A few other herbs to aid the immune system are medicinal mushrooms like Reishi, Oregon Grape Root, Lomatium, and Garlic. Any time you can add any of these to your teas, daily supplement regime, and/or diet help keep your immune system in top form.


There are a couple of homeopathic medicines that can really help shorten a cold or flu and lessen the symptoms. As soon as you start to feel flu-type aches and pains, fever, and such, your best bet is to take Oscillococcinum as soon as possible. This means having it on hand at all times, just in case, because it really only works if you get it in you before the flu really takes hold. Follow the directions on the box for how much/often to take it.

Another homeopathic medicine that really should be taken at the first sign of a cold or flu is Umcka, but with this one even if you don’t get it going immediately, it’ll still lessen the duration and intensity of the cold or flu when you do start taking it. I keep a cold formula and a cold/flu formula on hand all winter long because it always seems to be nighttime when one of us starts to feel bad. There are many versions of this medicine from a hot drink to an over-the-counter-style liquid, and it’s tasty enough for kids. (Mine love it.)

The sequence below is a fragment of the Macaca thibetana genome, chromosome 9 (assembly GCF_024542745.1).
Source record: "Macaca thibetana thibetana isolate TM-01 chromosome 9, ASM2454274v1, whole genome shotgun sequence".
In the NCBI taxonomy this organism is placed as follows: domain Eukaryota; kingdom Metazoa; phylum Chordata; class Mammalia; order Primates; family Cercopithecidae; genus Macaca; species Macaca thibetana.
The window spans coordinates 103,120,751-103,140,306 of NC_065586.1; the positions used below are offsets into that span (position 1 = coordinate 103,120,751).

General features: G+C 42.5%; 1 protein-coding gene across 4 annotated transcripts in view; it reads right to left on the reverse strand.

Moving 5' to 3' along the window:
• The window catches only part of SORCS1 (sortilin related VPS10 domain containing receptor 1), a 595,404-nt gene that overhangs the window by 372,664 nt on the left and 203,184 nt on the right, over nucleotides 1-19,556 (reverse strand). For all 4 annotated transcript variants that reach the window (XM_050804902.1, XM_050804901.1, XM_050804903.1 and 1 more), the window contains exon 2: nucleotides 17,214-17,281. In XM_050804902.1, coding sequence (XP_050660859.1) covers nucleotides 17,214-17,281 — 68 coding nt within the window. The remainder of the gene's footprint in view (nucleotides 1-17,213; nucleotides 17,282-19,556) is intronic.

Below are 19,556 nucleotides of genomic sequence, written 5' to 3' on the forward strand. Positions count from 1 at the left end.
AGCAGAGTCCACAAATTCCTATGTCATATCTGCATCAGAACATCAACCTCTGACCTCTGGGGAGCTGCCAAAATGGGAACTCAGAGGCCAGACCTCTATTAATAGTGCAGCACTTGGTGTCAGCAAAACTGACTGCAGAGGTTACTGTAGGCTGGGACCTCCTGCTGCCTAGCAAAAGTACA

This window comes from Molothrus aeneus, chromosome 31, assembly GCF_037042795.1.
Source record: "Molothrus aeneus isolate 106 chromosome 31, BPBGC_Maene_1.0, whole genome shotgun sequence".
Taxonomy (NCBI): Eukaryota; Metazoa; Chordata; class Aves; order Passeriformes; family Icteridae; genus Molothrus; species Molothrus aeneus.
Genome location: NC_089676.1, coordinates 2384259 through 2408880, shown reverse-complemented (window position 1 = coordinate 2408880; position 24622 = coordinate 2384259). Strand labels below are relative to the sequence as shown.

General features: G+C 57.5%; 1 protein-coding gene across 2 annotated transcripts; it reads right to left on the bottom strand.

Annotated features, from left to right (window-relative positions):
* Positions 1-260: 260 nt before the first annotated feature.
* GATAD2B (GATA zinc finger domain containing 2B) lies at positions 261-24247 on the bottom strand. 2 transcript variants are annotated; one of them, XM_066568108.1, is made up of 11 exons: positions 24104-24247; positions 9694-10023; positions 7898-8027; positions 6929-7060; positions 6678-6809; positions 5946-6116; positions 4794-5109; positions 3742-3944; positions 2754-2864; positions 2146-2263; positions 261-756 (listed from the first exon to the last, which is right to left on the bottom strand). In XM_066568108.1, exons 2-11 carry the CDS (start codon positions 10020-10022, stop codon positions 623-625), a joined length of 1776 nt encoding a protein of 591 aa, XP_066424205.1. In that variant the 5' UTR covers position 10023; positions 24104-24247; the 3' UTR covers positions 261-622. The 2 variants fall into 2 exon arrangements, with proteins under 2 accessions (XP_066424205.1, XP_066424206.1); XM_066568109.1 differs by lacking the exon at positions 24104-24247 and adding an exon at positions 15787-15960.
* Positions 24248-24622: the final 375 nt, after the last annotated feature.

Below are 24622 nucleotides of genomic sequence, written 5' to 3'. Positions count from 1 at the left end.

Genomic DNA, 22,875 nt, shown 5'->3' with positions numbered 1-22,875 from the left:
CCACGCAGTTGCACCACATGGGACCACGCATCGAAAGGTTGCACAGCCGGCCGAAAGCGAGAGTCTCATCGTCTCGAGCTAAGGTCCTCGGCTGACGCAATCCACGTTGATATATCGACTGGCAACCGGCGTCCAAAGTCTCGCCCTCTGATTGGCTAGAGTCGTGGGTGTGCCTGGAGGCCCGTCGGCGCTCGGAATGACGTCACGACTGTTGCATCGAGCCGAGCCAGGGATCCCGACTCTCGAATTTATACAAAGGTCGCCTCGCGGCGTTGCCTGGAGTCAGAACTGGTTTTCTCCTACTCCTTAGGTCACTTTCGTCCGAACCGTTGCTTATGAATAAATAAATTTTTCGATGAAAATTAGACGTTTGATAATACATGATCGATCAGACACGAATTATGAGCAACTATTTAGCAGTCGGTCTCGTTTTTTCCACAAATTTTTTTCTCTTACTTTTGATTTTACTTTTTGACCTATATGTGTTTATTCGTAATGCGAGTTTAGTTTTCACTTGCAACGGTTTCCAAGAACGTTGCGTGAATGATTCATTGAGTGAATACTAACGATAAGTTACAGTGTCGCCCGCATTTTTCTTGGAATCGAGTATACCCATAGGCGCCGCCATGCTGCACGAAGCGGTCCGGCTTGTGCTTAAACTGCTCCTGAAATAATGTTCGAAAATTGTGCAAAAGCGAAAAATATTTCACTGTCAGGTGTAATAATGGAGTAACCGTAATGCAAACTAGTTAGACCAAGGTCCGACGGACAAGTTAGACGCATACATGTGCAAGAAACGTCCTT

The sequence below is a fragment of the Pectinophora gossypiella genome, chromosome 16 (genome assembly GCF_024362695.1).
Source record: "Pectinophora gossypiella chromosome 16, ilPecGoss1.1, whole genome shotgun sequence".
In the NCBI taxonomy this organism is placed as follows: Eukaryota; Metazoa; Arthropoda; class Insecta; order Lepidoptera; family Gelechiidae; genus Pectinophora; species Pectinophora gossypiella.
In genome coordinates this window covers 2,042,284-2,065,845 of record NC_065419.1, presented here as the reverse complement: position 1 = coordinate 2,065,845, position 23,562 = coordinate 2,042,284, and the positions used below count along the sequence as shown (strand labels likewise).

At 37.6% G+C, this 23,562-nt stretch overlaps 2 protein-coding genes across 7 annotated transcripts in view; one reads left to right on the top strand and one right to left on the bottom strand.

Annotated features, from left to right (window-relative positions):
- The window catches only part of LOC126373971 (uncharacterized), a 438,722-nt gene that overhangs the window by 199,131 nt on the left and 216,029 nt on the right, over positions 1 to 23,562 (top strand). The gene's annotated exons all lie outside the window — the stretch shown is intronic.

Vitamins, Minerals, and Others:

Vitamin C is of course the go-to vitamin for helping the immune system fight little invaders. Be mindful that our bodies get used to the amount of vitamin C we normally take so a large, sudden increase can result in diarrhea. Vitamin D has become more well-known lately for its role in immune system support so it can be found in some wellness formulas such as this Emergen-C fizzy drink, and if you are lucky, in the sunshine. Zinc is also recognized as an important component in immune boosting and can be found in the Zand Elderberry lozenges above as well as other wellness formulas.